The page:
There are two standards for wiring RJ45 cables for networking: TIA-568A and B. For premise wiring, the A standard is primarily used in Europe while the B standard is used in the USA; other regions will vary. The only difference is the switching of the orange and green (send/receive) cable pairs between the two (so the first two pins on A are white-green/green while B is white-orange/orange), A normal straight-through networking cable will be the same standard on both sides (A to A or B to B ). A crossover cable has a different standard on the other side, so it's A to B. This double standard cable switches the send and receive pairs so that they are in the correct position for connecting like-to-like devices (DTE to DTE, DCE to DCE).

 

There are DCE (Data Communication Equipment) and DTE (Data Terminal Equipment) devices. Switches and hubs are DCEs while computers and usually routers (at least, large network routers) are considered DTEs. When you connect like-for-like devices, you need to use a crossover cable because otherwise the devices will be unable to communicate since they would be trying to send or receive data on the same pins. Nowadays the use of a crossover cable isn't strictly necessary, but with older equipment you have to keep in mind that auto-crossover LAN jacks were only recently (2002ish) introduced and weren't really widespread until fairly recently. Sometimes older network devices have a configuration switch and/or dedicated uplink port that will allow you to use a straight-through cable in place of a crossover.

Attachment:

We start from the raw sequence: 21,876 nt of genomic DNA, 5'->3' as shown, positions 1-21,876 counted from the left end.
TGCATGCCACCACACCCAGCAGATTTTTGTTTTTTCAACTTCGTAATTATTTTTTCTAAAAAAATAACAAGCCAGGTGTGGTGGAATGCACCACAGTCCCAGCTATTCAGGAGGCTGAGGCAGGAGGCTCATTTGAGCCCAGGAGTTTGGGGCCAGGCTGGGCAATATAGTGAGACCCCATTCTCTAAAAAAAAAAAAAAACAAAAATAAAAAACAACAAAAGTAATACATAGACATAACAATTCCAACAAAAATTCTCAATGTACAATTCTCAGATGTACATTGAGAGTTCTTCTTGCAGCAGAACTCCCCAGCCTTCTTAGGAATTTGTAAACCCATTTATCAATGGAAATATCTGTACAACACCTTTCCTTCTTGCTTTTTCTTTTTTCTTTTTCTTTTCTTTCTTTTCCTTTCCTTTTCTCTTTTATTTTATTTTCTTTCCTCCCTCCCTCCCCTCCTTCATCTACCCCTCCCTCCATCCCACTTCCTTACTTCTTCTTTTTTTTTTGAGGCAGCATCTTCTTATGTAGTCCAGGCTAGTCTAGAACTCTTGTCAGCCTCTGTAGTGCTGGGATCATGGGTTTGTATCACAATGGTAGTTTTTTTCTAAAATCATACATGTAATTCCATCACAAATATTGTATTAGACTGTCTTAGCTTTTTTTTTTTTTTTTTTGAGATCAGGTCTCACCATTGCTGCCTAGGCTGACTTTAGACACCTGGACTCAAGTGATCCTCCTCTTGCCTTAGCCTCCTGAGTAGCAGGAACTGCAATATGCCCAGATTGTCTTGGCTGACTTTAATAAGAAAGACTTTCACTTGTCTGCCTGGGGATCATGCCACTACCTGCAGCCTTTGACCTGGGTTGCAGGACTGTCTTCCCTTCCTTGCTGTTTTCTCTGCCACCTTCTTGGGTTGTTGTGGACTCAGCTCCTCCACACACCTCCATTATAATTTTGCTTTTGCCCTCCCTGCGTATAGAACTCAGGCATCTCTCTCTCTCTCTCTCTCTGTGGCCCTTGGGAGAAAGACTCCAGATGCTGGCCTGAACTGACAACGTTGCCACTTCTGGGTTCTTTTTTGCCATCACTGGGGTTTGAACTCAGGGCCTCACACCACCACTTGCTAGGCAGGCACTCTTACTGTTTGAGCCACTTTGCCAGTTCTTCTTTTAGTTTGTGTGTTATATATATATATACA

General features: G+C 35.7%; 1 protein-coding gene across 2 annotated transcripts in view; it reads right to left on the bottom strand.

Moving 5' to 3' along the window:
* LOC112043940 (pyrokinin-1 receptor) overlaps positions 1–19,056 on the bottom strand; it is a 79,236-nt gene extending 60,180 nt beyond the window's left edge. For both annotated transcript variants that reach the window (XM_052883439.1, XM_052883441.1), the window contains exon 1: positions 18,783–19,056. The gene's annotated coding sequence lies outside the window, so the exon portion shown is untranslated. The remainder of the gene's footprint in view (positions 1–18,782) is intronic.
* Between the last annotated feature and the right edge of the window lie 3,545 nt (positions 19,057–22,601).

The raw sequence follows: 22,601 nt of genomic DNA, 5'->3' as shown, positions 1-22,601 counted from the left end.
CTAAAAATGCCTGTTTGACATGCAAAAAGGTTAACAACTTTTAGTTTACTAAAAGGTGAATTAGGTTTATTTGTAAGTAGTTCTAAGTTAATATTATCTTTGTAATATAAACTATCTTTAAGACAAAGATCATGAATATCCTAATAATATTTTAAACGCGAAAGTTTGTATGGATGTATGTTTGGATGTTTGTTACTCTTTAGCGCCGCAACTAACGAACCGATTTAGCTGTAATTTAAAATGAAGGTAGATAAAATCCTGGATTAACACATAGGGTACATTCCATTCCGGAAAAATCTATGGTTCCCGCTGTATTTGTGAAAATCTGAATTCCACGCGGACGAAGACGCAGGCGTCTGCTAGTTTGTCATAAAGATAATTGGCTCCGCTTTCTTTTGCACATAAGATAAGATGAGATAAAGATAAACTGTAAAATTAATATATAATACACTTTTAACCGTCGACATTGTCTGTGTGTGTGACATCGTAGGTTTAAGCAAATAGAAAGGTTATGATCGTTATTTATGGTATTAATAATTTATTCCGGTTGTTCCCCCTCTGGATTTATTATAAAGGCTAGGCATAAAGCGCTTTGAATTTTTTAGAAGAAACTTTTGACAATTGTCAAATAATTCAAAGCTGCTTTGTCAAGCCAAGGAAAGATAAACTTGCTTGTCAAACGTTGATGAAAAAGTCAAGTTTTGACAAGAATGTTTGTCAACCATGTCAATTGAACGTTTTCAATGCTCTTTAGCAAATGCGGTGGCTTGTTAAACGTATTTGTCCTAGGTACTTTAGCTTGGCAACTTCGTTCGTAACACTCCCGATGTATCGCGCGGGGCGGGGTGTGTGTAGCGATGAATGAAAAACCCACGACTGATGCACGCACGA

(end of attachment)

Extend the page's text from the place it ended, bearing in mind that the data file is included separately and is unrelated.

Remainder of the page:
Share this post


Link to post
Share on other sites

Hi Franklinstein

 

I swapped the cables in the ports in the 10baseT hub and it worked (on both the P475, B&W and between the two)! I then other port combos and they worked too. The only difference between the time before posting and now is the crossover cable between the hub and the switch. Before it had been an ordinary ethernet cable.

 

I was a junior sysadmin some 20 years' ago in charge of the tape backups. The cables connecting the patch panels were not crossover cables but they all had uplink ports.

 

Thanks again for your long post. It is most informative.

aa

Share this post


Link to post
Share on other sites

Create an account or sign in to comment

You need to be a member in order to leave a comment

Create an account

Sign up for a new account in our community. It's easy!

Register a new account

Sign in

Already have an account? Sign in here.

Sign In Now
Sign in to follow this  

×